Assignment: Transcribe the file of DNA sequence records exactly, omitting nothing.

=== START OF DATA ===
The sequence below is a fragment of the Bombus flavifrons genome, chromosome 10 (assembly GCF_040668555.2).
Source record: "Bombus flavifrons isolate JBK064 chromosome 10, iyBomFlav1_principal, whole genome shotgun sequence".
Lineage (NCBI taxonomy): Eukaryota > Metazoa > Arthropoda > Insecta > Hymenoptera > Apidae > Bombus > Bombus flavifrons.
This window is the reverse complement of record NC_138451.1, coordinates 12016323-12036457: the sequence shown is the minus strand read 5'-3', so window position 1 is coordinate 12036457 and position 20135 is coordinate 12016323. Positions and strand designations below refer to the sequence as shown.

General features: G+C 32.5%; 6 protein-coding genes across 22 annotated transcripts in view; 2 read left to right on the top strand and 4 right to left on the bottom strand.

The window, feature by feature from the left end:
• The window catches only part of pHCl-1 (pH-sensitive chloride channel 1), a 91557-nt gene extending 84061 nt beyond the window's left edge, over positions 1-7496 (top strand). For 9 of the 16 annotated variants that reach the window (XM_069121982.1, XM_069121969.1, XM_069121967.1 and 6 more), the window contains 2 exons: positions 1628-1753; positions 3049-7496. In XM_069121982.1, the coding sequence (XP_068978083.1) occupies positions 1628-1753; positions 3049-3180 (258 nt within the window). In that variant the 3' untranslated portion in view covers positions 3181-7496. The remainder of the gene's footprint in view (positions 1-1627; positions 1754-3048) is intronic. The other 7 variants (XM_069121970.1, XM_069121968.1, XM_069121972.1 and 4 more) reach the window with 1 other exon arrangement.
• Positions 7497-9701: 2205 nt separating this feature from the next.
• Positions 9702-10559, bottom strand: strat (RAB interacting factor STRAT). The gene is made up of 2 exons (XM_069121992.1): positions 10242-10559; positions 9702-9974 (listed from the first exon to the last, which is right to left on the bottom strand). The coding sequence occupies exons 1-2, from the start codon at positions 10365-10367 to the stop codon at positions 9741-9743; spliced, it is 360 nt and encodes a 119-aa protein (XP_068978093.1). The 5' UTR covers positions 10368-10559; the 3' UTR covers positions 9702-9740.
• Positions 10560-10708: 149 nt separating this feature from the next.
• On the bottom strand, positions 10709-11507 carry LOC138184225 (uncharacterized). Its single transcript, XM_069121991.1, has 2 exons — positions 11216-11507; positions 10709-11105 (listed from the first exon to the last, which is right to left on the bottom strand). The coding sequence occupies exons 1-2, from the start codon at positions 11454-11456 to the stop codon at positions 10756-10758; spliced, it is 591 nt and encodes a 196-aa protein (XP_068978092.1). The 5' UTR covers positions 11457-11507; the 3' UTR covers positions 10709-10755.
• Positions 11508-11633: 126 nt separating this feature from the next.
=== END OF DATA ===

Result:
The sequence below is a fragment of the Bombus flavifrons genome, chromosome 10 (assembly GCF_040668555.2).
Source record: "Bombus flavifrons isolate JBK064 chromosome 10, iyBomFlav1_principal, whole genome shotgun sequence".
Lineage (NCBI taxonomy): Eukaryota > Metazoa > Arthropoda > Insecta > Hymenoptera > Apidae > Bombus > Bombus flavifrons.
This window is the reverse complement of record NC_138451.1, coordinates 12016323-12036457: the sequence shown is the minus strand read 5'-3', so window position 1 is coordinate 12036457 and position 20135 is coordinate 12016323. Positions and strand designations below refer to the sequence as shown.

General features: G+C 32.5%; 6 protein-coding genes across 22 annotated transcripts in view; 2 read left to right on the top strand and 4 right to left on the bottom strand.

The window, feature by feature from the left end:
• The window catches only part of pHCl-1 (pH-sensitive chloride channel 1), a 91557-nt gene extending 84061 nt beyond the window's left edge, over positions 1-7496 (top strand). For 9 of the 16 annotated variants that reach the window (XM_069121982.1, XM_069121969.1, XM_069121967.1 and 6 more), the window contains 2 exons: positions 1628-1753; positions 3049-7496. In XM_069121982.1, the coding sequence (XP_068978083.1) occupies positions 1628-1753; positions 3049-3180 (258 nt within the window). In that variant the 3' untranslated portion in view covers positions 3181-7496. The remainder of the gene's footprint in view (positions 1-1627; positions 1754-3048) is intronic. The other 7 variants (XM_069121970.1, XM_069121968.1, XM_069121972.1 and 4 more) reach the window with 1 other exon arrangement.
• Positions 7497-9701: 2205 nt separating this feature from the next.
• Positions 9702-10559, bottom strand: strat (RAB interacting factor STRAT). The gene is made up of 2 exons (XM_069121992.1): positions 10242-10559; positions 9702-9974 (listed from the first exon to the last, which is right to left on the bottom strand). The coding sequence occupies exons 1-2, from the start codon at positions 10365-10367 to the stop codon at positions 9741-9743; spliced, it is 360 nt and encodes a 119-aa protein (XP_068978093.1). The 5' UTR covers positions 10368-10559; the 3' UTR covers positions 9702-9740.
• Positions 10560-10708: 149 nt separating this feature from the next.
• On the bottom strand, positions 10709-11507 carry LOC138184225 (uncharacterized). Its single transcript, XM_069121991.1, has 2 exons — positions 11216-11507; positions 10709-11105 (listed from the first exon to the last, which is right to left on the bottom strand). The coding sequence occupies exons 1-2, from the start codon at positions 11454-11456 to the stop codon at positions 10756-10758; spliced, it is 591 nt and encodes a 196-aa protein (XP_068978092.1). The 5' UTR covers positions 11457-11507; the 3' UTR covers positions 10709-10755.
• Positions 11508-11633: 126 nt separating this feature from the next.